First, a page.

Install the Camber Caster Plate

These are mechanical plates which are used to adjust the angle of each tire. Changing the angle affects suspension and handling.

Plates will first need to be separated into the bottom and upper part. The bottom part is placed on the bottom of the strut tower. The upper plate is placed on top. Tighten the bolts and the plate is installed.

Remove the Coil Spring

The last component you need to remove is the coil spring. This is the most potentially dangerous part of the entire installation. Remove the spring slowly. If the spring expands too fast, it can propel itself through your body, so be careful and go slow.

Install the Coilover

Push the coilover until it’s against the camber caster plate. Use the washer and nut to secure the top part of the plate. Once the nut is tight, the coilover is in position.

Adjust the Camber Caster Plate

Tighten the bolts at the top of the caster plate to 40 foot-pounds. Make a mark to show where the bolt and the stud are aligned. This can be useful for quick readjustments if vibrations cause either to move.

After the plate is installed, you’re ready to put the brake rotor, caliper and other components back on the vehicle.

Once the coilovers are installed, you’ll want to lower the vehicle. Do this slowly. You’ll want to carefully watch how the weight of the vehicle sits.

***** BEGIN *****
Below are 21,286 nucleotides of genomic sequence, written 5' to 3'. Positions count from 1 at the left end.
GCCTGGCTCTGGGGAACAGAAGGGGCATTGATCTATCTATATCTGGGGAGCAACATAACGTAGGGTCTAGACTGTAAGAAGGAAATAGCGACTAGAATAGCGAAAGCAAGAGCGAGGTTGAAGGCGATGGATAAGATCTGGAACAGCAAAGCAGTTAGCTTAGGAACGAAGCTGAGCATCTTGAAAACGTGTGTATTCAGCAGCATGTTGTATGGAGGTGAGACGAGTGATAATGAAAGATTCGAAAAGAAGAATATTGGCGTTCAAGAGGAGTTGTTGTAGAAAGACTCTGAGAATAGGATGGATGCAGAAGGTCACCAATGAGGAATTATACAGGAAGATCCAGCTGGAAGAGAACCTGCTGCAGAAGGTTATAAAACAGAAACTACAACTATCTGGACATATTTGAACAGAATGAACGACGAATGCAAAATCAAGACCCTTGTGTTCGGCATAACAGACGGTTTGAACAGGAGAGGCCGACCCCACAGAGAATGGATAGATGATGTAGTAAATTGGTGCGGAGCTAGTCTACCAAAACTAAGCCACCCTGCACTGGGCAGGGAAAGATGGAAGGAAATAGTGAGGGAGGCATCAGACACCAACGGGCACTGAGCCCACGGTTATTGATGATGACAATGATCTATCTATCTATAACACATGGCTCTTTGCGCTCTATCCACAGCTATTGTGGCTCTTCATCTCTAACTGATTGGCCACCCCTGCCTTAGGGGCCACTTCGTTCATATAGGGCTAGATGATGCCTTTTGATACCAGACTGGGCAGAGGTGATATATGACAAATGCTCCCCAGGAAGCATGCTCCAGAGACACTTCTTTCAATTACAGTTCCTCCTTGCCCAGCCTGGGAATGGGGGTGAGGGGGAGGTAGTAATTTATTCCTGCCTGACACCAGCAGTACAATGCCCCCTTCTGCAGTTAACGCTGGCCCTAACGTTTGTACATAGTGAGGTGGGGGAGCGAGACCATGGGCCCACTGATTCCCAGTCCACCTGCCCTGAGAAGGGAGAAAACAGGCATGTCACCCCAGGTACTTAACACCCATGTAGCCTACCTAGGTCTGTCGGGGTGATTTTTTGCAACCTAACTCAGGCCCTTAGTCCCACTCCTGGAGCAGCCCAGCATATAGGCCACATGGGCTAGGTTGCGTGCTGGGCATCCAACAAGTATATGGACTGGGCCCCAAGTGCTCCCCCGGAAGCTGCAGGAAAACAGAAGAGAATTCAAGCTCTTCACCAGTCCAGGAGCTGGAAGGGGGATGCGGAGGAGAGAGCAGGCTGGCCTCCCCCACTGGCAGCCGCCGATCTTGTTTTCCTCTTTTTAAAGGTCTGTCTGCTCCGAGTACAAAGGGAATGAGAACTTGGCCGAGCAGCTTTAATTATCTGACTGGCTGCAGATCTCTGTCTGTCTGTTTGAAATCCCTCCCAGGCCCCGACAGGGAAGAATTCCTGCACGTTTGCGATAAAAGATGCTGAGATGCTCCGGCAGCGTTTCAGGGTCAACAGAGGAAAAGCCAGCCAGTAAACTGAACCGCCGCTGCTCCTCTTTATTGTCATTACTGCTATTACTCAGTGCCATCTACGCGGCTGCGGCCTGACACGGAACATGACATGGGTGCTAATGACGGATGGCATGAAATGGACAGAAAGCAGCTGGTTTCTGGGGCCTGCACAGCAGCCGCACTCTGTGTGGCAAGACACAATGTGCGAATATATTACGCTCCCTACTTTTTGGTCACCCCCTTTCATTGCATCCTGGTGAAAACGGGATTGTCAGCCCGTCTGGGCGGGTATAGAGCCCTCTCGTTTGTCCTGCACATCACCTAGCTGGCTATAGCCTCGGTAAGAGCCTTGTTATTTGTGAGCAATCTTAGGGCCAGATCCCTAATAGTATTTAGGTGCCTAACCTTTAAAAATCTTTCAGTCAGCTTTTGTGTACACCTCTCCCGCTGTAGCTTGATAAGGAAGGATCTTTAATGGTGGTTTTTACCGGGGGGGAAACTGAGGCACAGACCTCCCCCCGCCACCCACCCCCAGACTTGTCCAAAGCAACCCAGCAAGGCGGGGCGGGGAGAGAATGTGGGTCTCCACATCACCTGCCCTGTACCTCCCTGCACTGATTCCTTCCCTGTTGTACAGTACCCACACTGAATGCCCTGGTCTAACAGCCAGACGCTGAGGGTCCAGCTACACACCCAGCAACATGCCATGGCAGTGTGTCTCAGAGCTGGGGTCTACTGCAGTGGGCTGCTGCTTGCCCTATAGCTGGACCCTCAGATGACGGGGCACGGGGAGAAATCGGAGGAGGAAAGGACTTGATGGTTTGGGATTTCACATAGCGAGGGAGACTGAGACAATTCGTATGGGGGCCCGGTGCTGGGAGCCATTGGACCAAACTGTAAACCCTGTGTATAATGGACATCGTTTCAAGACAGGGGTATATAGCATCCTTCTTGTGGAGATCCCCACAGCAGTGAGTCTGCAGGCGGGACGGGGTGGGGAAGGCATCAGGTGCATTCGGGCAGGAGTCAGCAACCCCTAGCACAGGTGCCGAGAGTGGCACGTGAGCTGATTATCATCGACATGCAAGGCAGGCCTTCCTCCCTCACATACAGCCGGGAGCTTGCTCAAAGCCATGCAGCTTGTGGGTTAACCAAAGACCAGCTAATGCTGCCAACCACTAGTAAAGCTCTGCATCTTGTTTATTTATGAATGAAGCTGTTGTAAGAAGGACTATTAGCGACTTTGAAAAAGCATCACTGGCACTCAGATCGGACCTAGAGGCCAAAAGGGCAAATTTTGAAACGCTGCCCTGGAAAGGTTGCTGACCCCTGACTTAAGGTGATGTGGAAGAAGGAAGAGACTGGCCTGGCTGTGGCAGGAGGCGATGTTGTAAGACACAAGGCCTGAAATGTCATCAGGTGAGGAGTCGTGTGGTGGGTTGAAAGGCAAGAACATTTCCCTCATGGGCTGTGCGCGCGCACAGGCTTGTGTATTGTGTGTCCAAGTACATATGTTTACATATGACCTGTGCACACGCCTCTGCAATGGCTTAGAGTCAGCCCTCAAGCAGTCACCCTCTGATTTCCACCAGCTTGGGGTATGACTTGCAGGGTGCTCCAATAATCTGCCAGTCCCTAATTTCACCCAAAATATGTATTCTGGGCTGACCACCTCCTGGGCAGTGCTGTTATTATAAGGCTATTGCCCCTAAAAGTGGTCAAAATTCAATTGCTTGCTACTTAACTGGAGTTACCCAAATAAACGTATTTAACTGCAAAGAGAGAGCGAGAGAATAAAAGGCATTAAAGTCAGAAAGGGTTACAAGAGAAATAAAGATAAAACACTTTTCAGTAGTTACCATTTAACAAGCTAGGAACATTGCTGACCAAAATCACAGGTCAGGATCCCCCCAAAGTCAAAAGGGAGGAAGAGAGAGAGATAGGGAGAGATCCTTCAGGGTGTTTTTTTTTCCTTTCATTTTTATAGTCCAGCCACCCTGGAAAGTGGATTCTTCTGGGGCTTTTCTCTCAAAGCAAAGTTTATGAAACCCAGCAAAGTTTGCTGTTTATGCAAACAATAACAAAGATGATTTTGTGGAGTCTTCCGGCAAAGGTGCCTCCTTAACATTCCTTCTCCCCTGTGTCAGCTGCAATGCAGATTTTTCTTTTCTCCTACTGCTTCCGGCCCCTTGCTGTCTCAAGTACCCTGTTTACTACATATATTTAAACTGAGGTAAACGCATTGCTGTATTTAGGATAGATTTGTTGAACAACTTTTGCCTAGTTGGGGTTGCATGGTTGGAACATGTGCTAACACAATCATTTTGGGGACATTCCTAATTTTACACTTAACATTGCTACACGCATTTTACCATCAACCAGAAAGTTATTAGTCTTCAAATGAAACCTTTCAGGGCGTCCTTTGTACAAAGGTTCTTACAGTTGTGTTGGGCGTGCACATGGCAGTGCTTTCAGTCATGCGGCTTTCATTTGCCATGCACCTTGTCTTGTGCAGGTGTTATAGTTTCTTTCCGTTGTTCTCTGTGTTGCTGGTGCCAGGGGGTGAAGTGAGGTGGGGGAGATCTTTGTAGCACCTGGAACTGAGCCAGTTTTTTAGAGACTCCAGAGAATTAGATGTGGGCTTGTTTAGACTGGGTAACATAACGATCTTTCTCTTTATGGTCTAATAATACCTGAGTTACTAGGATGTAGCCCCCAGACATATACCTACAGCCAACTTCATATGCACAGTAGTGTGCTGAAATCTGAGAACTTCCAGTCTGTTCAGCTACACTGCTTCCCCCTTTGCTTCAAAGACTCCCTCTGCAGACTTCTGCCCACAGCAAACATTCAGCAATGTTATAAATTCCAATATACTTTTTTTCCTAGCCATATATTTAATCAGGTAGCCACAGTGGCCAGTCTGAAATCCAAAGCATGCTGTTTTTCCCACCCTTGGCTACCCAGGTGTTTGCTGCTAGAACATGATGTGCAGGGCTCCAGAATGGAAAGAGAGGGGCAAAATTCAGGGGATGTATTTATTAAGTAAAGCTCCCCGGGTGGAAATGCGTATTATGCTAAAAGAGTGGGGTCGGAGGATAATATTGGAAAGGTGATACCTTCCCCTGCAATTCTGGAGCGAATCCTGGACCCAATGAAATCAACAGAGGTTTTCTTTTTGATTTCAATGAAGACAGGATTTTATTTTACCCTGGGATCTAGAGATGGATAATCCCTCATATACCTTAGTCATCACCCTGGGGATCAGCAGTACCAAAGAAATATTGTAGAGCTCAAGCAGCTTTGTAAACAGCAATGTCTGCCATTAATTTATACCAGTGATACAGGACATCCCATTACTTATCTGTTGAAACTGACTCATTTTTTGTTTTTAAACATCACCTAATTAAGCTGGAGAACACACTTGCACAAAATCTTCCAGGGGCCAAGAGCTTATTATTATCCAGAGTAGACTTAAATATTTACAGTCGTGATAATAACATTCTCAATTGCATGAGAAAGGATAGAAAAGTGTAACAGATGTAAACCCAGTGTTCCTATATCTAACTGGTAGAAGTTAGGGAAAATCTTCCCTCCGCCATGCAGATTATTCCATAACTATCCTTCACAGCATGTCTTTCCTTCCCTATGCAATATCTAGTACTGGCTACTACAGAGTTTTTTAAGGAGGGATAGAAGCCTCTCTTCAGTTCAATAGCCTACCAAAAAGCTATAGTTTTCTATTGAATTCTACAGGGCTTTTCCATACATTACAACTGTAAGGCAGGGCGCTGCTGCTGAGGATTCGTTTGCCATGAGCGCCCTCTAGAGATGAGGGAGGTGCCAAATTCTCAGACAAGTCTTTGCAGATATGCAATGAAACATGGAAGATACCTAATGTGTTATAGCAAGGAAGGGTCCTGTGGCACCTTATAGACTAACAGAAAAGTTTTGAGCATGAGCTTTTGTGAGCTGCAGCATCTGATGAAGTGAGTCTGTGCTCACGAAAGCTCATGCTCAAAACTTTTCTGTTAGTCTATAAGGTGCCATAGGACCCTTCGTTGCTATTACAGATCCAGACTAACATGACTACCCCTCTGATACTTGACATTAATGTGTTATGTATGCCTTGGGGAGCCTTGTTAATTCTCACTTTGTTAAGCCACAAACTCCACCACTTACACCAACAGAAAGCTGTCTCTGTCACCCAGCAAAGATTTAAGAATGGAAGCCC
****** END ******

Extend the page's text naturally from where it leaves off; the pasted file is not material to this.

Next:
How to Determine if Coilovers are Installed Correctly

Ideally, the vehicle should be settled at your desired height. But if not, you can easily adjust the spring or pre-load as necessary. Here’s what to watch for:

Vehicle is between one and three inches below ride height. This is a simple fix. You just need to add more pre-load to the coilovers.

Vehicle is more than three inches below ride height. This usually means the coilovers have fully collapsed. You’ll need to change the springs.

Vehicle is above ride height. This means the coilovers are working fine, but the springs are a problem. They’ll need to be replaced.

Can I Install Coilovers Myself?

Yes, but this is usually a job for someone with at least a moderate level of experience in car care. You’ll need to be comfortable raising the car up, dropping the system and performing a variety of similar tasks.

Never attempt to remove the coil spring unless you know what you’re doing. Any accident can result in serious injury. This specific step is best left to professionals or experienced at-home mechanics.

Final Thoughts

Coilovers are a great way to improve your car’s handling while also dropping the height. While the process is moderately complex, you can install coilovers in your home garage, as long as you follow proper safety procedures. Once installed, coilovers are easy to adjust and you’ll be able to enjoy the significant handling improvements to your new ride.

Brett Gordon

The engine behind editing at DigMyRide and the brains behind its build. During the day, Brett is a thirty-something dude from SoCal climbing the corporate ladder, but by night, he spends his time contributing to the online world of automotive tech & trends.